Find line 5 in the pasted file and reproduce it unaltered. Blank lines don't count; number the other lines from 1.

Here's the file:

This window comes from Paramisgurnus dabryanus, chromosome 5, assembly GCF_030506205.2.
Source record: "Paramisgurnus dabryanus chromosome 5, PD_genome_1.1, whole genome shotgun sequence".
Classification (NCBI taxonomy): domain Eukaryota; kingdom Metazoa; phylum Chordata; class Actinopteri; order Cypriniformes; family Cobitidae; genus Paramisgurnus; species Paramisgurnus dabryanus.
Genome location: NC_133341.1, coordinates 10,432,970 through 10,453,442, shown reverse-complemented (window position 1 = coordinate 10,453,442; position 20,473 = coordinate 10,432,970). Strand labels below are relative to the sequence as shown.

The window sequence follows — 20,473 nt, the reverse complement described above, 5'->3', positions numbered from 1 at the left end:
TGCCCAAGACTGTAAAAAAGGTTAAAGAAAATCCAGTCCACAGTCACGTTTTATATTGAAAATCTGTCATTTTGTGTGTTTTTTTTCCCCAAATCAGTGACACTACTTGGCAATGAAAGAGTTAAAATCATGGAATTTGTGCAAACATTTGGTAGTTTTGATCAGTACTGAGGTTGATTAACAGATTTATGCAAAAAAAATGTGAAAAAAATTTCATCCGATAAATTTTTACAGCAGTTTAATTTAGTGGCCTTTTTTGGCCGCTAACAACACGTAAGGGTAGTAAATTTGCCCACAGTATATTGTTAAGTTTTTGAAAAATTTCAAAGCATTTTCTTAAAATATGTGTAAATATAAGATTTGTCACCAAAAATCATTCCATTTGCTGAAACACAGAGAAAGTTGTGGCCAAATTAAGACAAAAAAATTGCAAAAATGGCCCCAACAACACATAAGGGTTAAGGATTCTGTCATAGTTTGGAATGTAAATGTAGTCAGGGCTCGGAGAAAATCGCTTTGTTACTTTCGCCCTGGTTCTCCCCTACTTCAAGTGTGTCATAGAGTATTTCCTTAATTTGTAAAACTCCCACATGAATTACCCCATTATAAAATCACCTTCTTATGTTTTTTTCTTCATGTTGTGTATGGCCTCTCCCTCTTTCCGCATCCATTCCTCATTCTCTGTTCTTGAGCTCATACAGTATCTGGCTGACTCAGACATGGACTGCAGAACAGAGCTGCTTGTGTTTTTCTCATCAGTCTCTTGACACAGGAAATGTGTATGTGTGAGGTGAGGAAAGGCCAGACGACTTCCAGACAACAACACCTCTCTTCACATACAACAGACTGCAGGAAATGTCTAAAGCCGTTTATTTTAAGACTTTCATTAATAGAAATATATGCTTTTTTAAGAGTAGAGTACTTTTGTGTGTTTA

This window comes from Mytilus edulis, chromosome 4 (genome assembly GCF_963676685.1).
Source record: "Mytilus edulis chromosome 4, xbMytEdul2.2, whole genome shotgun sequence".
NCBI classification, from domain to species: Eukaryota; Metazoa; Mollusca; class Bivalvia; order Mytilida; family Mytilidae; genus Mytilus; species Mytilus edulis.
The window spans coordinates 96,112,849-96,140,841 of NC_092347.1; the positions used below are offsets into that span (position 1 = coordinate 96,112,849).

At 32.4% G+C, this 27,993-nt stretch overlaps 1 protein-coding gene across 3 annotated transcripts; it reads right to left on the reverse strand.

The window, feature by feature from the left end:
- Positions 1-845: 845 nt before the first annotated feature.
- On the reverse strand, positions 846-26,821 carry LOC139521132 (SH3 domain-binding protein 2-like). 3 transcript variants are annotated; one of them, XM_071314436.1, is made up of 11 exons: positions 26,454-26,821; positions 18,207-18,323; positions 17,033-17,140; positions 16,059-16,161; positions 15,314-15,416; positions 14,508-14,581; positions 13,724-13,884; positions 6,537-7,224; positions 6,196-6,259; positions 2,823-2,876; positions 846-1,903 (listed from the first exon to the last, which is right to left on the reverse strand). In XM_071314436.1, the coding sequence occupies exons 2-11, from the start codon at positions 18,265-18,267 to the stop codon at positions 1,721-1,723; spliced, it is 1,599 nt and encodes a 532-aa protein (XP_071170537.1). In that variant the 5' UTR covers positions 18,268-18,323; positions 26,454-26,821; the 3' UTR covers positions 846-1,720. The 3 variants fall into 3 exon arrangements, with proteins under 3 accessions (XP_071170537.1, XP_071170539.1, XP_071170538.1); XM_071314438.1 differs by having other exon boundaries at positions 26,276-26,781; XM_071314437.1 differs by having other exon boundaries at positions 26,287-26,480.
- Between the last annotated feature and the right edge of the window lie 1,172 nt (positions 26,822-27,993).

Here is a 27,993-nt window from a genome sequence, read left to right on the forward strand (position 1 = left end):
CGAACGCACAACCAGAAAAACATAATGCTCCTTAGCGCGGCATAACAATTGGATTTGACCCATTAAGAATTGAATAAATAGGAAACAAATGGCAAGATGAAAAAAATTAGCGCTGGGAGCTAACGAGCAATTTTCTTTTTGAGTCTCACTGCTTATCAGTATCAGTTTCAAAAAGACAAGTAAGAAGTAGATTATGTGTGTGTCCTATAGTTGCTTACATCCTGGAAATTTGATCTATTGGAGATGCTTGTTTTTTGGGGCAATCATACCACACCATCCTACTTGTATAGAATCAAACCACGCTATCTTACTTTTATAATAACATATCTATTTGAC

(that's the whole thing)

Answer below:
The window sequence follows — 20,473 nt, the reverse complement described above, 5'->3', positions numbered from 1 at the left end: